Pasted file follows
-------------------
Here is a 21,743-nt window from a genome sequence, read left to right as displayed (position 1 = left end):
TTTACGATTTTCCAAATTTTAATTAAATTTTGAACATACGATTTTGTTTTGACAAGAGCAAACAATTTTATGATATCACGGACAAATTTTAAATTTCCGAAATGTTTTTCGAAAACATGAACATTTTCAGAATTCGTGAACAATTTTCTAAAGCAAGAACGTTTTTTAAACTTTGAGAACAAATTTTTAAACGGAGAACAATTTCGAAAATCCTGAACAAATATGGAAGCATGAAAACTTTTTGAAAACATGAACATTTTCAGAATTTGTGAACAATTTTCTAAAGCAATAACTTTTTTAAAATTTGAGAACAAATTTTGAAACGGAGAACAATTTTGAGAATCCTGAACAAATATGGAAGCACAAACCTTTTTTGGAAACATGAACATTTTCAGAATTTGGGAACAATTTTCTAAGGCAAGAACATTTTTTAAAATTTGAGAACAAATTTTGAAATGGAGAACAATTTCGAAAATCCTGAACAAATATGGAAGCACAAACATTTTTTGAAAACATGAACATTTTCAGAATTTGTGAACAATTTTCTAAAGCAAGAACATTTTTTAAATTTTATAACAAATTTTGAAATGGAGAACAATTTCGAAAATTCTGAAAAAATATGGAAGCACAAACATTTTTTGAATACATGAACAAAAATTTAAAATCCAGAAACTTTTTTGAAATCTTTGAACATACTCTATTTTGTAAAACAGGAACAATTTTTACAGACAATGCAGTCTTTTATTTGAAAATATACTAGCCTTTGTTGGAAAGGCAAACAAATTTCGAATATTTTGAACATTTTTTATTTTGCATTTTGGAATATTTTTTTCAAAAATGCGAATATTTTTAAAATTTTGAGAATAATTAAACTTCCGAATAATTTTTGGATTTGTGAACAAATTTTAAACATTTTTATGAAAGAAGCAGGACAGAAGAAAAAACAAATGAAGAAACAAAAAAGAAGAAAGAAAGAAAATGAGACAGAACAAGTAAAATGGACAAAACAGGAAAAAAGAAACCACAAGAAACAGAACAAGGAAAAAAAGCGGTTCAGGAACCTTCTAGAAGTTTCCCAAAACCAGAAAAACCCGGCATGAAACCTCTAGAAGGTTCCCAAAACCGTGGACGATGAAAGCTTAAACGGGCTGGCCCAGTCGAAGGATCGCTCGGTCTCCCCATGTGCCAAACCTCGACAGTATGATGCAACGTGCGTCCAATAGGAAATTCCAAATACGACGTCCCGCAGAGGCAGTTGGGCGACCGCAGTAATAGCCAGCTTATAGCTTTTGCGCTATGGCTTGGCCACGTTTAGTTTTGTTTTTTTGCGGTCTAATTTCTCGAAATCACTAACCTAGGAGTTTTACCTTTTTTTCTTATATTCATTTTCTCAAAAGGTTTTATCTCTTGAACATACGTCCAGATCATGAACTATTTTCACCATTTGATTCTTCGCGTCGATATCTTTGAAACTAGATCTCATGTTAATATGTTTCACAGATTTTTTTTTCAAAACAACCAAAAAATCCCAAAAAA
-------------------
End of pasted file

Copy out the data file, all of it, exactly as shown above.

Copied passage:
Here is a 21,743-nt window from a genome sequence, read left to right as displayed (position 1 = left end):
TTTACGATTTTCCAAATTTTAATTAAATTTTGAACATACGATTTTGTTTTGACAAGAGCAAACAATTTTATGATATCACGGACAAATTTTAAATTTCCGAAATGTTTTTCGAAAACATGAACATTTTCAGAATTCGTGAACAATTTTCTAAAGCAAGAACGTTTTTTAAACTTTGAGAACAAATTTTTAAACGGAGAACAATTTCGAAAATCCTGAACAAATATGGAAGCATGAAAACTTTTTGAAAACATGAACATTTTCAGAATTTGTGAACAATTTTCTAAAGCAATAACTTTTTTAAAATTTGAGAACAAATTTTGAAACGGAGAACAATTTTGAGAATCCTGAACAAATATGGAAGCACAAACCTTTTTTGGAAACATGAACATTTTCAGAATTTGGGAACAATTTTCTAAGGCAAGAACATTTTTTAAAATTTGAGAACAAATTTTGAAATGGAGAACAATTTCGAAAATCCTGAACAAATATGGAAGCACAAACATTTTTTGAAAACATGAACATTTTCAGAATTTGTGAACAATTTTCTAAAGCAAGAACATTTTTTAAATTTTATAACAAATTTTGAAATGGAGAACAATTTCGAAAATTCTGAAAAAATATGGAAGCACAAACATTTTTTGAATACATGAACAAAAATTTAAAATCCAGAAACTTTTTTGAAATCTTTGAACATACTCTATTTTGTAAAACAGGAACAATTTTTACAGACAATGCAGTCTTTTATTTGAAAATATACTAGCCTTTGTTGGAAAGGCAAACAAATTTCGAATATTTTGAACATTTTTTATTTTGCATTTTGGAATATTTTTTTCAAAAATGCGAATATTTTTAAAATTTTGAGAATAATTAAACTTCCGAATAATTTTTGGATTTGTGAACAAATTTTAAACATTTTTATGAAAGAAGCAGGACAGAAGAAAAAACAAATGAAGAAACAAAAAAGAAGAAAGAAAGAAAATGAGACAGAACAAGTAAAATGGACAAAACAGGAAAAAAGAAACCACAAGAAACAGAACAAGGAAAAAAAGCGGTTCAGGAACCTTCTAGAAGTTTCCCAAAACCAGAAAAACCCGGCATGAAACCTCTAGAAGGTTCCCAAAACCGTGGACGATGAAAGCTTAAACGGGCTGGCCCAGTCGAAGGATCGCTCGGTCTCCCCATGTGCCAAACCTCGACAGTATGATGCAACGTGCGTCCAATAGGAAATTCCAAATACGACGTCCCGCAGAGGCAGTTGGGCGACCGCAGTAATAGCCAGCTTATAGCTTTTGCGCTATGGCTTGGCCACGTTTAGTTTTGTTTTTTTGCGGTCTAATTTCTCGAAATCACTAACCTAGGAGTTTTACCTTTTTTTCTTATATTCATTTTCTCAAAAGGTTTTATCTCTTGAACATACGTCCAGATCATGAACTATTTTCACCATTTGATTCTTCGCGTCGATATCTTTGAAACTAGATCTCATGTTAATATGTTTCACAGATTTTTTTTTCAAAACAACCAAAAAATCCCAAAAAA